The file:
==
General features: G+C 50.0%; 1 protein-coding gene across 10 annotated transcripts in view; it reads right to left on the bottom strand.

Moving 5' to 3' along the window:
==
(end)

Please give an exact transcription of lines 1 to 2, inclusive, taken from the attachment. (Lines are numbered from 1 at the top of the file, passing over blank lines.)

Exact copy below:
General features: G+C 50.0%; 1 protein-coding gene across 10 annotated transcripts in view; it reads right to left on the bottom strand.

Moving 5' to 3' along the window: